Child Support Policies and Domestic Violence

Article excerpt

To avoid severe reductions in benefits, recipients of cash assistance will be required to provide the names of fathers of their children for the purpose of establishing paternity and pursuing child support.

Editor's note: This article is an abbreviated version of a report that was prepared with the support of the Federal Office of Child Support Enforcement as part of the Model Office Project (Grant No. 90-FF-0027), a demonstration/evaluation awarded to the Colorado Department of Human Services in October 1994 to examine the effectiveness of various innovations in processing child support cases. The opinions expressed in this document are those of the authors and do not necessarily reflect the official policies or positions of the Federal Office of Child Support Enforcement, the Colorado Department of Human Services, or the Denver Department of Social Services. The authors appreciate the support and assistance of Gaile R. Maller, Branch Chief, OCSE; Pauline Burton, State Director of Child Support Enforcement; John Bernhart, Denver Director of Child Support Enforcement; and Kathy Rodriguez, MOP Manager.

The new federal welfare law (P.L. 104-193) will hold applicants and recipients of cash assistance to strict cooperation standards. To avoid severe reductions in benefits, women will be required to provide the name of the father of their children and other identifying information for the purpose of establishing paternity and pursuing child support. States must define several key issues: what constitutes cooperation; what constitutes good cause for exemption from pursuing child support; what constitutes noncooperation; the penalty for noncooperation; and which agency should make the good cause determination. States are urged to consider the impact of domestic violence on applicants and recipients and exercise flexibility in imposing the various time frames and performance requirements specified in welfare reform.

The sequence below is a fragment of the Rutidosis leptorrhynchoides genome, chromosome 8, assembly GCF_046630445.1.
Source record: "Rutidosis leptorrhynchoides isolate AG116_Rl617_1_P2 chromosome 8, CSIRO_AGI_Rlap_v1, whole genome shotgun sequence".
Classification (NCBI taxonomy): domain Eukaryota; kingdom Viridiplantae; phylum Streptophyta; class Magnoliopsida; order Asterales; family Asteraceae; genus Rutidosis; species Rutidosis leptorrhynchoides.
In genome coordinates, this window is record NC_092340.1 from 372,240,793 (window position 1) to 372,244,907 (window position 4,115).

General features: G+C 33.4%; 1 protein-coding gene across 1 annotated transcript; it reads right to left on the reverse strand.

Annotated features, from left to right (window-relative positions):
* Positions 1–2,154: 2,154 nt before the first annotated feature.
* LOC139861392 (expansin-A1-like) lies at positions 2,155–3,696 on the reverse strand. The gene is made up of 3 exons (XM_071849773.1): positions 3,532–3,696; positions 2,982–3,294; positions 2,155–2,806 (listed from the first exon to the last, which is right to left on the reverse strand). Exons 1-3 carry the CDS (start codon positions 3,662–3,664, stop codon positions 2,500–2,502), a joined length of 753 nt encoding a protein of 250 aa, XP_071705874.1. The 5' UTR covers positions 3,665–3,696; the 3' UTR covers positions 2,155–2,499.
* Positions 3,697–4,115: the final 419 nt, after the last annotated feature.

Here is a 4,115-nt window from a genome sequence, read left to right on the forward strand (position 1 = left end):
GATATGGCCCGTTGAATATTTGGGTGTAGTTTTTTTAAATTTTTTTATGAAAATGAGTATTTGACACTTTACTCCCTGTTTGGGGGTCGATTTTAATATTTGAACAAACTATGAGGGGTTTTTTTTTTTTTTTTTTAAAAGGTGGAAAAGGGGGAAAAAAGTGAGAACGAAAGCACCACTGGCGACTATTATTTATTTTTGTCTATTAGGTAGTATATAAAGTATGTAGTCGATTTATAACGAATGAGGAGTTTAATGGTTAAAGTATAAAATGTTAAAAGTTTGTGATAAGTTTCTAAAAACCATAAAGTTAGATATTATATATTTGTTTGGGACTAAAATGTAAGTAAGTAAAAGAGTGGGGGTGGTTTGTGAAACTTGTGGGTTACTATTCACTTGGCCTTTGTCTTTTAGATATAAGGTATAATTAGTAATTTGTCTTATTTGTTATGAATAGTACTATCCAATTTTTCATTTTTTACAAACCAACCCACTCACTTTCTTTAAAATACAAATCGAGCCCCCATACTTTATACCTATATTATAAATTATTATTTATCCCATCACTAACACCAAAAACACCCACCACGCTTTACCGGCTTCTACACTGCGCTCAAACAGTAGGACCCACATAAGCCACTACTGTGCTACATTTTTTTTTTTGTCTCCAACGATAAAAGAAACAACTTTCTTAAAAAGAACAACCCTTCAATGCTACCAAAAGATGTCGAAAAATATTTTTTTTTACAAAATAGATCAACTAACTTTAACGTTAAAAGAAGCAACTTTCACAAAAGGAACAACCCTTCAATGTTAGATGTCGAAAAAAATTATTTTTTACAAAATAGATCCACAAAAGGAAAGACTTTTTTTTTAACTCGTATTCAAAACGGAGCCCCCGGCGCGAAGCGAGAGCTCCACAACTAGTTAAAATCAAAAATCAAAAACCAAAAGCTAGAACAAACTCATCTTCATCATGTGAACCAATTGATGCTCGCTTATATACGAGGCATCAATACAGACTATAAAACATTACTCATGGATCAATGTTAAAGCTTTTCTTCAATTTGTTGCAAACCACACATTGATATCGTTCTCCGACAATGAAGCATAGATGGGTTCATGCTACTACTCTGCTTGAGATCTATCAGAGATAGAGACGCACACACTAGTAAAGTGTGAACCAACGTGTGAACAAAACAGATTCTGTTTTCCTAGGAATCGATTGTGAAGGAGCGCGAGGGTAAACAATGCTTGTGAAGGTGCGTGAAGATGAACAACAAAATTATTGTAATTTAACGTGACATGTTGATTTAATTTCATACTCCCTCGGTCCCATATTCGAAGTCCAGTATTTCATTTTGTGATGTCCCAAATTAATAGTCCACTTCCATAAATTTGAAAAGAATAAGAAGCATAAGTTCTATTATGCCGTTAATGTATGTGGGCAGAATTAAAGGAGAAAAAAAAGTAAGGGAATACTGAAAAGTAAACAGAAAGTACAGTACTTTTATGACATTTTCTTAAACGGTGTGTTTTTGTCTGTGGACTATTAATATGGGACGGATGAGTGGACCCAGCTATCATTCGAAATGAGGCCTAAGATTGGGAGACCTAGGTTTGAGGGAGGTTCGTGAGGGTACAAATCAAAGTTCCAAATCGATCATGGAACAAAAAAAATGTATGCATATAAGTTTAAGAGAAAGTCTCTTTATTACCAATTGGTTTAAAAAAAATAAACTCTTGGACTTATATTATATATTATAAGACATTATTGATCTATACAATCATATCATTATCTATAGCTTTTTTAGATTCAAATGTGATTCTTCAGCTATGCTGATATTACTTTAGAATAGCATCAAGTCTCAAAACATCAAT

This article offers some clues on how states might pursue the goals of both collecting child support from all absent parents and protecting women and children from men who are violent. It is based on an investigation of domestic violence, child support, and the good cause application process conducted by the Center for Policy Research as part of the Colorado Model Office Project. The investigation relied on interviews with victims of domestic violence who applied for or received Aid to Families with Dependent Children (AFDC) or Medicaid at the Denver Department of Social Services (DDSS). We conducted 16 face-to-face interviews and 4 telephone interviews (Table 1). We also reviewed 69 good cause applications from women whose histories included domestic violence.

Child Support Policy in the United States

Nonpayment of child support is a key cause of child poverty in the United States. Recent research by the Urban Institute shows that over 80 percent of all noncustodial fathers either paid no child support or less than 15 percent of their personal income on child support.(1)

Justifiably, the collection of child support is a vital component of the new welfare law and the national plan for ensuring the financial well-being of children living in single-parent households. To this end, many new enforcement remedies will be adopted, including the establishment of state and national case registries that contain up-to-date information on the location and identity of all parties to any paternity or child support proceeding.

While most custodial parents and policymakers laud the commitment to more aggressive child support enforcement procedures, including effective automated formats that involve mass case processing techniques rather than individual case handling, domestic violence professionals fear that the new law poses some potential problems for victims. As states supplant the federal government in implementing welfare reform, many victims may well face more stringent definitions of cooperation and harsher penalties for noncooperation. …


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